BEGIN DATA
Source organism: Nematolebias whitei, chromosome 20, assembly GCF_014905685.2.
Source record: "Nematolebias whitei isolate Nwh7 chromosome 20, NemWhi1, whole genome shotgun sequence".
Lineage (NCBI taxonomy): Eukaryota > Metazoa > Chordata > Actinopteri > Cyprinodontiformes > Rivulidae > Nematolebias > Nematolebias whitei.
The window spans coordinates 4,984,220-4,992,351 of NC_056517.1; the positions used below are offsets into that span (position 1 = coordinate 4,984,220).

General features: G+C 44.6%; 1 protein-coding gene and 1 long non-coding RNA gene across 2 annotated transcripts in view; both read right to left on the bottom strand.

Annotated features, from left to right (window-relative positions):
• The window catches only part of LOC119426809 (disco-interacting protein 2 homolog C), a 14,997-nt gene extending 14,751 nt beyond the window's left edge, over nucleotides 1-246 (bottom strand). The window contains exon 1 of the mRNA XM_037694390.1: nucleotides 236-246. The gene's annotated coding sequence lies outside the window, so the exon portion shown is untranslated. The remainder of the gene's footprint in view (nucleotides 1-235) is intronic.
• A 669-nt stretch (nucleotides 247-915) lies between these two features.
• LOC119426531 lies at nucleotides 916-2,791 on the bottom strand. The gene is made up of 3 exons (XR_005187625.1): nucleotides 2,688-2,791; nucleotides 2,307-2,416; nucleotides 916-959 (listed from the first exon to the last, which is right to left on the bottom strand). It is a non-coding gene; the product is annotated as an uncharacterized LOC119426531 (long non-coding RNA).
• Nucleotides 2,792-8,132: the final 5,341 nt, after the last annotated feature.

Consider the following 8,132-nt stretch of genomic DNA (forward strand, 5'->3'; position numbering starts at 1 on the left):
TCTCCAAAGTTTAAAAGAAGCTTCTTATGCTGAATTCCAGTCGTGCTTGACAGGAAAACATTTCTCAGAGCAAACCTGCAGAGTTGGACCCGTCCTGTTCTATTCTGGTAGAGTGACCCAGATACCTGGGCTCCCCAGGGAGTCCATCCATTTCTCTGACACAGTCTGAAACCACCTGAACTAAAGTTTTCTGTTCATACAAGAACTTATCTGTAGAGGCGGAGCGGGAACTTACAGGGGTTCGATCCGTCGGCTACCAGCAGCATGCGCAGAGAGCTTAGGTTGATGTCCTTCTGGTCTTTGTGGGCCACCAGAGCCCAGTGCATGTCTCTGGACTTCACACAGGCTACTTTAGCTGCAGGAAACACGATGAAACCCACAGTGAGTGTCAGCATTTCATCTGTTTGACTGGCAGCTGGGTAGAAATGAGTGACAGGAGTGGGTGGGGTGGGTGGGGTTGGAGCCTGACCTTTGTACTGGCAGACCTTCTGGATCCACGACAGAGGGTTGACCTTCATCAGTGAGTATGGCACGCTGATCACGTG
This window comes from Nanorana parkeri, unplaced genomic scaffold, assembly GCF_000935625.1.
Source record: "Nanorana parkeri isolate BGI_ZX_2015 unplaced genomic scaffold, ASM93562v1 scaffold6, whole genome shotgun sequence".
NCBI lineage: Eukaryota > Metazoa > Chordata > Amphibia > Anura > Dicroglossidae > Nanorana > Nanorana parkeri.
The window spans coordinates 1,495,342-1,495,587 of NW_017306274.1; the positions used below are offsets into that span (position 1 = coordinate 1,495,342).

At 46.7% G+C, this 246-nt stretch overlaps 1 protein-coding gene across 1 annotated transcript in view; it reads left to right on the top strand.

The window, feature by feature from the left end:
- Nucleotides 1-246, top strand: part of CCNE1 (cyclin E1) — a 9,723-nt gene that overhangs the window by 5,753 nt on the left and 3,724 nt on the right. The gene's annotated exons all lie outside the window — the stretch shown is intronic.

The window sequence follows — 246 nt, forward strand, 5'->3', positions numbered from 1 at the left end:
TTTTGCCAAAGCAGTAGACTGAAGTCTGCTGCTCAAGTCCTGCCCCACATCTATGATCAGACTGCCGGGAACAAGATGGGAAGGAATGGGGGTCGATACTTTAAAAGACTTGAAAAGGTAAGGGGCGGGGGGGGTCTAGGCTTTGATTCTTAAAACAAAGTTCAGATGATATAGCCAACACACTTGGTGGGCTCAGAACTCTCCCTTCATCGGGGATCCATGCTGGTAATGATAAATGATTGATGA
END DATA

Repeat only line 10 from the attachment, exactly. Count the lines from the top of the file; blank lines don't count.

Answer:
• Nucleotides 2,792-8,132: the final 5,341 nt, after the last annotated feature.